Details will be indicated on the print documentation you receive with your print (see below).
What formats/sizes can I buy?
Formats are stated next to each work in the Shop. In general, my prints come in the following sizes:
A4 = 210 x 297 mm or 8.3 x 11.7 inches;
A3+ = 329 x 483 mm or 12.95 x 19.01 inches;
A2 = 420 x 594 mm or 16.53 x 23.38 inches;
A1+ = 610 x 914 mm or 24.01 x 35.97 inches.
Not all works are printed in all four sizes; for instance, certain prints contain such fine details that small formats will not do them justice. The sizes available for each print are indicated next to each work in the shop.
Should you wish something bigger than A1+, please write to me and we shall find the best solution. Such prints are more expensive.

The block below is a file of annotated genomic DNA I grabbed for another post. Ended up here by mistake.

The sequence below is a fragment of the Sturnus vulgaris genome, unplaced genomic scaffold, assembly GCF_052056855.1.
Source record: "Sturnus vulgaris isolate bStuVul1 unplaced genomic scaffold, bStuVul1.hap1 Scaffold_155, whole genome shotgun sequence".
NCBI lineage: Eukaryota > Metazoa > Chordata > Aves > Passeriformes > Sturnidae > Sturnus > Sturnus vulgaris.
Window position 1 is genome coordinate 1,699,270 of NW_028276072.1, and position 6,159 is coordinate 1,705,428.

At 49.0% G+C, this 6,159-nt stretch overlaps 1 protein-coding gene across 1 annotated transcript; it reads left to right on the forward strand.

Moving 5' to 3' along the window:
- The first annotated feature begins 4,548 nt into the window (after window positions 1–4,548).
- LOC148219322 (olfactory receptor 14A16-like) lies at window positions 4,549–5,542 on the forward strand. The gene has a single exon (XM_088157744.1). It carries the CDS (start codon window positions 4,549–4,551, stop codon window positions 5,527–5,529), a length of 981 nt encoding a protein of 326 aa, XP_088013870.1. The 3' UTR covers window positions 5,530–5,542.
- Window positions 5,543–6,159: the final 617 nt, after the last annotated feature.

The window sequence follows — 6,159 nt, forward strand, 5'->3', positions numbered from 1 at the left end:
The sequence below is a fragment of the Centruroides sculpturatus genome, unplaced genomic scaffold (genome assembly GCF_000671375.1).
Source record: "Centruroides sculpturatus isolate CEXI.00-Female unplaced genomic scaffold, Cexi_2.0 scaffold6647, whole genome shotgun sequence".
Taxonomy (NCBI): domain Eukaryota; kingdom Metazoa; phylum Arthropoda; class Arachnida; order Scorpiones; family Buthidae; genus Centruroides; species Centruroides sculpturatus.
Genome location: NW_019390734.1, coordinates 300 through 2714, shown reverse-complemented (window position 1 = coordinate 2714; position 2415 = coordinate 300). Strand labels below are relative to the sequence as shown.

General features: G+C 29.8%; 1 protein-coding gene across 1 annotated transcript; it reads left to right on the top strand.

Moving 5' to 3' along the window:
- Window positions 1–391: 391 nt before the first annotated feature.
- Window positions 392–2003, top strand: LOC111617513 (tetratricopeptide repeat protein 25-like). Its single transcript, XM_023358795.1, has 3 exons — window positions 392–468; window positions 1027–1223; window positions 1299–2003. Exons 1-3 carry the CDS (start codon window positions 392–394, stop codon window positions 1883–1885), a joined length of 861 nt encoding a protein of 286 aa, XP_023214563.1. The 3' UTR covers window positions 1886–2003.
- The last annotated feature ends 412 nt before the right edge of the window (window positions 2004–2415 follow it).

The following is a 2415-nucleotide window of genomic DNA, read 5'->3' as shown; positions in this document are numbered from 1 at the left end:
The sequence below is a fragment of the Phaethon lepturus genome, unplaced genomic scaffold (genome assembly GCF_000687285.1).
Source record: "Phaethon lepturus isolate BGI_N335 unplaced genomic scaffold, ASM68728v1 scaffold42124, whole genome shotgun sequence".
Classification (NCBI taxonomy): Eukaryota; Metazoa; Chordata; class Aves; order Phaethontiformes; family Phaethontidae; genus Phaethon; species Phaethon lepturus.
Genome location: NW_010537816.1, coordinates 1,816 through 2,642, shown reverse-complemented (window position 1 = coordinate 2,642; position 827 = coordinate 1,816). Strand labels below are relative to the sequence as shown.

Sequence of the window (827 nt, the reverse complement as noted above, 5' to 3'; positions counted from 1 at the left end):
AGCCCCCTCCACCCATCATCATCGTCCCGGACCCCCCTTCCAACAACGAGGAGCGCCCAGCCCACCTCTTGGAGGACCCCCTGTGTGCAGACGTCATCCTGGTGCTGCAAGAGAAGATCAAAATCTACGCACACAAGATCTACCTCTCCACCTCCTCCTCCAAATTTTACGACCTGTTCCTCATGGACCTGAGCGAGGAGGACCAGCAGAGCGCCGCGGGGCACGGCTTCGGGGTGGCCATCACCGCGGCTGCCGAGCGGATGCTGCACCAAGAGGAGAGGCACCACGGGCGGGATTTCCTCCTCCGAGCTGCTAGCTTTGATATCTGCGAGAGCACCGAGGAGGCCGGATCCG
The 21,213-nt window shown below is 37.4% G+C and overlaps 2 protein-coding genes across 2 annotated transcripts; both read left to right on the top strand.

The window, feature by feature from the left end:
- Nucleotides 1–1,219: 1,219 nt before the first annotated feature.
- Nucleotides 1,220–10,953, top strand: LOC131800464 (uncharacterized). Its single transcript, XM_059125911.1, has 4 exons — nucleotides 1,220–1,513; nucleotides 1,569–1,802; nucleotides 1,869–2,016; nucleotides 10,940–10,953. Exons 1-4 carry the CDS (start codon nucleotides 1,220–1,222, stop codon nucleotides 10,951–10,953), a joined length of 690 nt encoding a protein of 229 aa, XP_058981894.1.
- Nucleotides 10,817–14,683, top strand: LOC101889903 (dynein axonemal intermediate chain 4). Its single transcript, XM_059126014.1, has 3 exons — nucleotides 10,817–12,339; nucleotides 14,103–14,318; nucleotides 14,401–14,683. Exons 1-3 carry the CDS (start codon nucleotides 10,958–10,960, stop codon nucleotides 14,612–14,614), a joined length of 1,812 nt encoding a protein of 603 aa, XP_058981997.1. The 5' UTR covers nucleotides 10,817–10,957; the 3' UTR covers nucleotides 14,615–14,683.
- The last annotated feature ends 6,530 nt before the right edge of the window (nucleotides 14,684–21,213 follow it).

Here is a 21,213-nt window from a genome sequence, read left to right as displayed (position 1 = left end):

How is the printing done, on what printer and by whom?
I do the printing of the work you purchase on an Epson SureColour P6000 inkjet printer that I bought in 2020. My computer, software, large screen and printer is an integrated system with both standard and hand-made colour profiles and therefore superior to the results from mass-producing shops. No light-based process is used; you get a genuine quality inkjet print even on canvas and metal.
After it has been printed, I let the pigment sink in and dry for a few hours or a day, sign and number the print and finally it is sprayed for protection purposes.
Limited editions, numbered and signed
I don’t do mass production. You get an exquisite piece of art that exists in only very few copies, all signed, number and accompanied with an authenticity document signed by me (see next section).